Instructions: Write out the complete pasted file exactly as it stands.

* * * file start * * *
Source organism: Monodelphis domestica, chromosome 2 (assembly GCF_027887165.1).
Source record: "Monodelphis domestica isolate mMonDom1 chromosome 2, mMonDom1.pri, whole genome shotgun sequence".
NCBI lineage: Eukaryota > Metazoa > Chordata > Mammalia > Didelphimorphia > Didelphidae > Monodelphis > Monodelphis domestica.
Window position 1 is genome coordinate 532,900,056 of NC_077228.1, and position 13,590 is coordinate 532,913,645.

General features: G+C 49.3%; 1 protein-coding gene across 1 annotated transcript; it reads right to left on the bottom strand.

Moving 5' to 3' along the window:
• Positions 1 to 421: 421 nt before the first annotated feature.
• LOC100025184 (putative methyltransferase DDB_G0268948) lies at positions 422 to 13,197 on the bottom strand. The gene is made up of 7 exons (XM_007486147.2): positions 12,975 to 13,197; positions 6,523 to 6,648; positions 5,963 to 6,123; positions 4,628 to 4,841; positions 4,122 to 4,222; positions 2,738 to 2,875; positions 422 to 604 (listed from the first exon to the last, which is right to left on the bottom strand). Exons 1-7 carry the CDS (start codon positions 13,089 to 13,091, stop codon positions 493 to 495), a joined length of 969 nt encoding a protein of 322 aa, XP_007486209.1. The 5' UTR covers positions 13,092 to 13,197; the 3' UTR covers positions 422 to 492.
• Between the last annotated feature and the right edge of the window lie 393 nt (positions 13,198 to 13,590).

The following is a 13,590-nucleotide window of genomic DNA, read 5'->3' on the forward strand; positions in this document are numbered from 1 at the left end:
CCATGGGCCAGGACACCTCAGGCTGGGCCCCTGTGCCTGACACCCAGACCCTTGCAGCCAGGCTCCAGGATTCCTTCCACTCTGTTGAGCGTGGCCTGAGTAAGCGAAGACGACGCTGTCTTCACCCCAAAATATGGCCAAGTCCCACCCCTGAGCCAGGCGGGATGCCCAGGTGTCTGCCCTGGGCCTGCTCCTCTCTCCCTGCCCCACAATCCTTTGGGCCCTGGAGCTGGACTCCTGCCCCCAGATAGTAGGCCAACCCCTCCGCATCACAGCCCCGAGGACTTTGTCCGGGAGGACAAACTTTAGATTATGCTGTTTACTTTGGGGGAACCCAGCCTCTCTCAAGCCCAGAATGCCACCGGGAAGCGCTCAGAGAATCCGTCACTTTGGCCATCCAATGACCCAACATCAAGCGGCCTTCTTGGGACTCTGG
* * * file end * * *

Source organism: Monodelphis domestica, chromosome 2 (assembly GCF_027887165.1).
Source record: "Monodelphis domestica isolate mMonDom1 chromosome 2, mMonDom1.pri, whole genome shotgun sequence".
NCBI lineage: Eukaryota > Metazoa > Chordata > Mammalia > Didelphimorphia > Didelphidae > Monodelphis > Monodelphis domestica.
Window position 1 is genome coordinate 532,900,056 of NC_077228.1, and position 13,590 is coordinate 532,913,645.

General features: G+C 49.3%; 1 protein-coding gene across 1 annotated transcript; it reads right to left on the bottom strand.

Moving 5' to 3' along the window:
• Positions 1 to 421: 421 nt before the first annotated feature.
• LOC100025184 (putative methyltransferase DDB_G0268948) lies at positions 422 to 13,197 on the bottom strand. The gene is made up of 7 exons (XM_007486147.2): positions 12,975 to 13,197; positions 6,523 to 6,648; positions 5,963 to 6,123; positions 4,628 to 4,841; positions 4,122 to 4,222; positions 2,738 to 2,875; positions 422 to 604 (listed from the first exon to the last, which is right to left on the bottom strand). Exons 1-7 carry the CDS (start codon positions 13,089 to 13,091, stop codon positions 493 to 495), a joined length of 969 nt encoding a protein of 322 aa, XP_007486209.1. The 5' UTR covers positions 13,092 to 13,197; the 3' UTR covers positions 422 to 492.
• Between the last annotated feature and the right edge of the window lie 393 nt (positions 13,198 to 13,590).

The following is a 13,590-nucleotide window of genomic DNA, read 5'->3' on the forward strand; positions in this document are numbered from 1 at the left end:
CCATGGGCCAGGACACCTCAGGCTGGGCCCCTGTGCCTGACACCCAGACCCTTGCAGCCAGGCTCCAGGATTCCTTCCACTCTGTTGAGCGTGGCCTGAGTAAGCGAAGACGACGCTGTCTTCACCCCAAAATATGGCCAAGTCCCACCCCTGAGCCAGGCGGGATGCCCAGGTGTCTGCCCTGGGCCTGCTCCTCTCTCCCTGCCCCACAATCCTTTGGGCCCTGGAGCTGGACTCCTGCCCCCAGATAGTAGGCCAACCCCTCCGCATCACAGCCCCGAGGACTTTGTCCGGGAGGACAAACTTTAGATTATGCTGTTTACTTTGGGGGAACCCAGCCTCTCTCAAGCCCAGAATGCCACCGGGAAGCGCTCAGAGAATCCGTCACTTTGGCCATCCAATGACCCAACATCAAGCGGCCTTCTTGGGACTCTGG